Saturday, May 28, 2005

Three Day Weekend!

All the ((((Robins))) and all the (((Daves)))

Surprising musical uses songs by the Grateful Dead
Updated: Friday, May. 27, 2005 - 4:43 PM

SAN JOSE, Calif. - The frothy pop of ABBA and the glossy nostalgia of the Beach Boys might be perfect for the New York stage, but a musical with songs from the Grateful Dead?

Though it may sound as likely as Robert Preston playing Hacky Sack, that's just what's planned by San Jose-born playwright Michael Norman Mann. "Shakedown Street," his new play featuring songs of the Grateful Dead's Jerry Garcia and Robert Hunter, will receive its world premiere at the New York International Fringe Festival on Aug. 12.

The musical spoofs gritty pulp novels and black-and-white detective movies of the 1940s with a reinterpretation of Dead favorites such as "Truckin'" and "U.S. Blues." Hunter, the Grateful Dead lyricist who worked closely with Jerry Garcia, also has written two new songs, in addition to dusting off and inserting four previously unreleased tunes, some written by Greg Anton of the group Zero.

"Shakedown Street," set in San Francisco in the summer of 1941, traces the contorted path of Duke Bishop, a down-in-the-dirt gumshoe who encounters a femme fatale lounge singer, a crooked judge, an oily political wannabe and a dishonorable cop while attempting to crack an art-theft ring.

"The Grateful Dead is a band that interprets these songs in one fashion, and Robert Hunter and I are interpreting them in another - for the stage," Mann says. "I feel Hunter is a poet, before a lyricist. I worked with the lyrics as poetry, rather than thinking about these as Grateful Dead songs."

Adds Hunter, "It's my hope that the songs stand on their own right. The Grateful Dead's performances were only one way to interpret them, possibly the best, but only one way."

Mann developed his collaborative relationship with Hunter while writing "Cumberland Blues," a dark, "Seven Brides for Seven Brothers"-style family drama set in a dying coal-mining town at the turn of the 20th century. The musical, which featured such Dead songs as "Touch of Gray" and "Friend of the Devil," had its world premiere at San Jose Stage Company in 1998 before moving to San Francisco later that year. Hunter also composed new material for that show.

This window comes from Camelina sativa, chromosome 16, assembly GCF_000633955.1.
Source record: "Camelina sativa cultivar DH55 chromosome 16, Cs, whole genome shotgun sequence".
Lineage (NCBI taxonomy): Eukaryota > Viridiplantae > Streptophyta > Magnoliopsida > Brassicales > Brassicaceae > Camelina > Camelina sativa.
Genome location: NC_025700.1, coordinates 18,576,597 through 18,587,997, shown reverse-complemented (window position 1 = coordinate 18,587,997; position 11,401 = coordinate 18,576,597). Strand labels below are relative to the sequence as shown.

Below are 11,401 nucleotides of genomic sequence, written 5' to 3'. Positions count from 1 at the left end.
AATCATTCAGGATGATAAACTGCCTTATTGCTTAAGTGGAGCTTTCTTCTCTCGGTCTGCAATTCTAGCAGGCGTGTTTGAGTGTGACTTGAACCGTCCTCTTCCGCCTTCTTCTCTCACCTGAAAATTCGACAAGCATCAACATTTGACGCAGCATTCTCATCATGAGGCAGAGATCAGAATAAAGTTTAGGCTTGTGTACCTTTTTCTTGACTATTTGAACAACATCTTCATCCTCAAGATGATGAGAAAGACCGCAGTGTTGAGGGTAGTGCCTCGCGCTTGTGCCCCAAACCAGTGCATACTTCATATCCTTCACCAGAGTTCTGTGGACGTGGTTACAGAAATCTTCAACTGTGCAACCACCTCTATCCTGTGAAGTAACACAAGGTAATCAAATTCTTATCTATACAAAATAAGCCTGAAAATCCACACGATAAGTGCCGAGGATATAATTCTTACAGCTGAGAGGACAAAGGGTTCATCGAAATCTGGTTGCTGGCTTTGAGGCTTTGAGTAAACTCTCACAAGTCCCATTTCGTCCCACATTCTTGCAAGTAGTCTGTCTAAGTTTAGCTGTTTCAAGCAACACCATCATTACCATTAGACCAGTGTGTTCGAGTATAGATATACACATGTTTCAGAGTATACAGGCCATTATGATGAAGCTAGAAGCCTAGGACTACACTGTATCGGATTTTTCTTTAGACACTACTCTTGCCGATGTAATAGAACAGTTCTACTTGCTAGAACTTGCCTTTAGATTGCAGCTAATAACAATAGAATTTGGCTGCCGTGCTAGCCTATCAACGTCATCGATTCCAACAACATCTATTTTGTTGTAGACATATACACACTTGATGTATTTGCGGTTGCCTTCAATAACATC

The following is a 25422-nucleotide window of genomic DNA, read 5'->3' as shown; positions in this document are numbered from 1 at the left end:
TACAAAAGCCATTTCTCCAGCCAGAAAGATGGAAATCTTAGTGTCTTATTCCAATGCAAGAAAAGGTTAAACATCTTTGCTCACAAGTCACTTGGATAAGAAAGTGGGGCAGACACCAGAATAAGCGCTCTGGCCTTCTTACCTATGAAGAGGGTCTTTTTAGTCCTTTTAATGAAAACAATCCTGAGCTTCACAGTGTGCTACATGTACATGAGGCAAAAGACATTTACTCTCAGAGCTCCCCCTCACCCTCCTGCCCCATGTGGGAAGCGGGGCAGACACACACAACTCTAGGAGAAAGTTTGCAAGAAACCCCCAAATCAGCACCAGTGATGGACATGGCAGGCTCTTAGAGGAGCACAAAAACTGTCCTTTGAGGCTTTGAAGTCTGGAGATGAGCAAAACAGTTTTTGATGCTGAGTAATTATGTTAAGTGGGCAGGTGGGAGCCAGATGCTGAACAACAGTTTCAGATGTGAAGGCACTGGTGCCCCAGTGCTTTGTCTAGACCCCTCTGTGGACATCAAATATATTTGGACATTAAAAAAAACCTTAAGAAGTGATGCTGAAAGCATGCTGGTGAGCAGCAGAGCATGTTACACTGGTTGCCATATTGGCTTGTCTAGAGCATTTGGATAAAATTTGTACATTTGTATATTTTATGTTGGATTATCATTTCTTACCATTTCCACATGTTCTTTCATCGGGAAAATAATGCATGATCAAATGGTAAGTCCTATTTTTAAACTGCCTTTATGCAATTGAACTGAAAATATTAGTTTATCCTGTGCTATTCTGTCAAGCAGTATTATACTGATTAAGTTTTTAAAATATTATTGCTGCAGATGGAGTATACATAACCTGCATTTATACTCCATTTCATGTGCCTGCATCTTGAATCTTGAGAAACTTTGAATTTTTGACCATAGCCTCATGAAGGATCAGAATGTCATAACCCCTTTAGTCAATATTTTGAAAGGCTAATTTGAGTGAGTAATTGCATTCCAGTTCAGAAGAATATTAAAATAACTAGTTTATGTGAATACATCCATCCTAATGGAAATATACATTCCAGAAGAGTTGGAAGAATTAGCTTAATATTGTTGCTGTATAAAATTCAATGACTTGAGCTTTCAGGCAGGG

"Shakedown Street" becomes the latest musical in a long line cobbling songs of pop artists into a stage show. The insanely popular "Mamma Mia," the ABBA jukebox-as-musical comedy, has lured fans of the group into theaters. Other productions include "Good Vibrations," the Beach Boys songfest; Billy Joel and Twyla Tharp's "Movin' Out"; and "Lennon," the musical tribute that premiered in San Francisco in April.

Since "Beatlemania" hit Broadway in 1977, playwrights and pop stars have teamed to showcase the music of everyone from shock rockers (Kiss) to cult bands (the Shaggs). But many of the shows were little more than revues. By contrast, "Shakedown" uses classic Grateful Dead songs to propel a plot. Though Mann is credited with the show's libretto, he and Hunter collaborated on several scenes designed to seamlessly introduce Hunter's new songs.

"Michael and Bob have done something so much more classical and original with the material that it would be hard to put `Shakedown Street' in the same category with jukebox musicals," says Alan Trist, manager of Ice Nine, the Grateful Dead's in-house publishing company, which licenses use of the band's material.

For Mann, the "Shakedown Street" project grows out of a lifelong love of the Grateful Dead, whose members came from such Palo Alto, Calif.-area groups as the Thunder Mountain Tubthumpers and Mother Macree's Uptown Jug Champions in the 1960s. Mann saw the Grateful Dead perform 50 times while studying theater arts at University of California-Santa Cruz and later living in San Jose. (He has since moved to Hollister, Calif.) "Shakedown Street" continues his creative relationship with Hunter, which still has him reeling.

"It's so satisfying to be able to create something for the person who has created so much for me over the years," Mann says. "Hunter and Garcia and the band gave me thousands and thousands of hours of music and good times. It's nice to be able to give a little bit of it back."

Book by Michael Norman Mann
Music by Jerry Garcia and Robert Hunter
Where New York International Fringe Festival
When Aug. 12-28
Tickets $15; (888) 374-6436,
Sweet pix Here
and there

And a link to Jerry's Birthday bash

Also a link to The 101 which has some info and a whole lotta links to jambase community...

Friday June 3rd

At The Sweetwater!
The Waybacks!

On Friday, June 3rd, at 9:30 PM, the next edition of the monthly bluegrass series Bluegrass Gold will take place. The show is produced by Larry Carlin and Carltone Music, and co-sponsored by the Northern California Bluegrass Society. The headliner will be The Waybacks.
The Waybacks are back! Possessed of dazzling instrumental chops and an absolute mastery of acoustic musical styles, The Waybacks have taken North America by storm. Whether mesmerizing audiences at intimate venues or creating a sensation at major festivals, the band has brought its onstage alchemy to enthusiastic fans far and wide. From newgrass and western swing to jug band and jazz, from folk and fiddle music to improvisational excursions that defy categorization, Waybacks music is wild, energetic and unpredictable. With their stellar musicianship and innate sense of adventure, they stand in good company with the few bands at the forefront of New American acoustic music. Based in the San Francisco Bay Area, The Waybacks are Stevie Coyle, James Nash, Chuck Hamilton and Joe Kyle Jr. Fiddler Evan Price of the Turtle Island String Quartet will be sittin' in for this show.